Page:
From: torquemada@my-dejanews.com
Subject: Re: Monster Group and The Happy Family
Date: Fri, 12 Mar 1999 23:32:44 GMT
Newsgroups: sci.math
Keywords: What are the sporadic simple groups?
In article <36E8ED96.C3F98731@rdg.ac.uk>,
Kevin Anderson wrote:
> I've found a book in the library called "Twelve Sporadic Groups". Now I
> only know the basics of group theory, but I was intrigued by the phrases
> "the monster group" and "the happy family" found therein. Could someone
> provide a rough explanation of what they are and how they are
> constucted?
>
> Thanks for any reply.
I guess you know what a homomorphism is. A simple group is a group G such that
if you have a homomorphism f:G->H where H is any other group then the kernel
of f is trivial (or equivalently the image of f is isomorphic to g).
All of the simple groups have been classified. Mostly they form series: for
example the cyclic groups C_p of prime order p or the alternating groups
A_n starting with the famous n=5 case.
However it turns out that there are precisely 26 left over 'sporadic' groups
that don't really fit into any series. The largest is called the monster
group. It is one hell of an amazing group. For example the dimensions
of the linear representations of this group crop up (slightly disguised)
in the power series of the modular j-function that appears in classical
complex function theory. This is amazing because these subjects have no
obvious relationship to each other. At first the numerical coincidence was
unexplained and given the name "The Monstrous Moonshine Conjectures" and
recently they were proved by Fields medalist Richard Borcherds - although
the proof is just a mechanical proof that yields little insight. And the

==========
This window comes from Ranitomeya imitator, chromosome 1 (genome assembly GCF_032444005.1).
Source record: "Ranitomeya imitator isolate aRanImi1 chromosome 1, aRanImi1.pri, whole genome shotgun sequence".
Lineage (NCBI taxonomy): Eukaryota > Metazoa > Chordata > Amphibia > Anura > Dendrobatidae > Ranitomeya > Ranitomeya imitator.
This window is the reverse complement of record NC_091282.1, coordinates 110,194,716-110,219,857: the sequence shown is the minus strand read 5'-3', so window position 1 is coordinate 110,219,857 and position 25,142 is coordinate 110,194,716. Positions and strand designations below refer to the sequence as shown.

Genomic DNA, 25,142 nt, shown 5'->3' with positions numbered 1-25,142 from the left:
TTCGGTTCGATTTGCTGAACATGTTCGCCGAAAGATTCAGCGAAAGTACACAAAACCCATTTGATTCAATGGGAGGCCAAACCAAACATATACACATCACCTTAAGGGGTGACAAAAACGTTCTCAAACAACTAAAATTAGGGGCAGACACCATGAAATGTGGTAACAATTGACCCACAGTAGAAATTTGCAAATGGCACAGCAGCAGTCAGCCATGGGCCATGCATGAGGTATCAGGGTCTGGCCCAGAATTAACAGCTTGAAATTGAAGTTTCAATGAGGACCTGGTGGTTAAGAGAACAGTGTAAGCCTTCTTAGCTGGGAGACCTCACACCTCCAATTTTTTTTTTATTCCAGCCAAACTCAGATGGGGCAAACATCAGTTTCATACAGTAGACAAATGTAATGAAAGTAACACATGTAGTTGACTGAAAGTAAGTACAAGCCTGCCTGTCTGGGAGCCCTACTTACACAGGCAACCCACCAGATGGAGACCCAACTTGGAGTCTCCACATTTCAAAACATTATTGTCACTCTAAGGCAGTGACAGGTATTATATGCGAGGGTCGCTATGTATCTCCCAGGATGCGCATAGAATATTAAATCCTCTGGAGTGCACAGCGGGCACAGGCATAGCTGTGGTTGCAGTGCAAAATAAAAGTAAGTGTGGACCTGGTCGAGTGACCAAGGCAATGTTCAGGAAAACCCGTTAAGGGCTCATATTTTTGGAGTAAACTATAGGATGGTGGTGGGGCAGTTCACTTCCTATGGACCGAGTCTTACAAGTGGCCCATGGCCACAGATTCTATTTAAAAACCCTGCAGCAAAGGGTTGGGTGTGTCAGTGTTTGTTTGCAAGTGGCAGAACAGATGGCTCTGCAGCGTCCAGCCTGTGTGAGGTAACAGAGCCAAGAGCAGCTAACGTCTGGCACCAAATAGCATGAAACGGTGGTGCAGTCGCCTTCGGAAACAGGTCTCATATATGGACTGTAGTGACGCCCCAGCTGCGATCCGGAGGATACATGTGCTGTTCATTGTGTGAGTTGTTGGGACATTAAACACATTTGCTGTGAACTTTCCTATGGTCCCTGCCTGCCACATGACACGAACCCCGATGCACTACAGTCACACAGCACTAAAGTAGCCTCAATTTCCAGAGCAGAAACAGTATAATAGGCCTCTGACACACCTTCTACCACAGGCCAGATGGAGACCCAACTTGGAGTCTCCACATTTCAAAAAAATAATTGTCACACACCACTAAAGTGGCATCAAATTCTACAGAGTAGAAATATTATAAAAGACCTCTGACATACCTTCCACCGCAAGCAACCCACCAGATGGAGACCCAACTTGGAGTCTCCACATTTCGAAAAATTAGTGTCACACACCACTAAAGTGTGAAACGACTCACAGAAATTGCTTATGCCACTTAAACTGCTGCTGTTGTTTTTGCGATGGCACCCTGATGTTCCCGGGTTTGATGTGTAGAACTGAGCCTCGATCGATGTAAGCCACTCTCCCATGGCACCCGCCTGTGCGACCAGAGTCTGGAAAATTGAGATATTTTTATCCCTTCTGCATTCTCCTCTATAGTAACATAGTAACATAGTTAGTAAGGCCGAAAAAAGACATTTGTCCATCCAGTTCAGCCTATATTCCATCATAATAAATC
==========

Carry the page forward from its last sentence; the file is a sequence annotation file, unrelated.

really weird thing is that the proof borrows material from, of all
places, String Theory.
The Monster is also connected to the Leech Lattice - a miraculous
lattice in 24 dimensions that has among its myriad properties the
claim of being the densest known sphere packing in 24D. (The details of the
construction are quite hard though.) One of the sporadic groups, Co_1,
is in fact the automorphism group of this lattice modulo a group of order 2.
Similarly the other 'Conway' groups Co_2 and Co_3 come from the
automorphism group.
Many of the other sporadic groups are related to the Monster Group in various
ways - as well as being interesting in their own right. For example
there are the Mathieu groups M_12 and M_24 which are related to the
Golay code (a rare 'perfect' error correcting code), the 'Rubik icosahedron',
the game played with coins called 'Mogul' and the experimental design known as
S(5,8,24) (which in turn is related to the Leech lattice).
Anyway...what I say might not have made any sense but you now have enough
keywords to do a good web search! There isn't enough space even to
scratch the surface!
--
Torque
http://www.tanelorn.demon.co.uk
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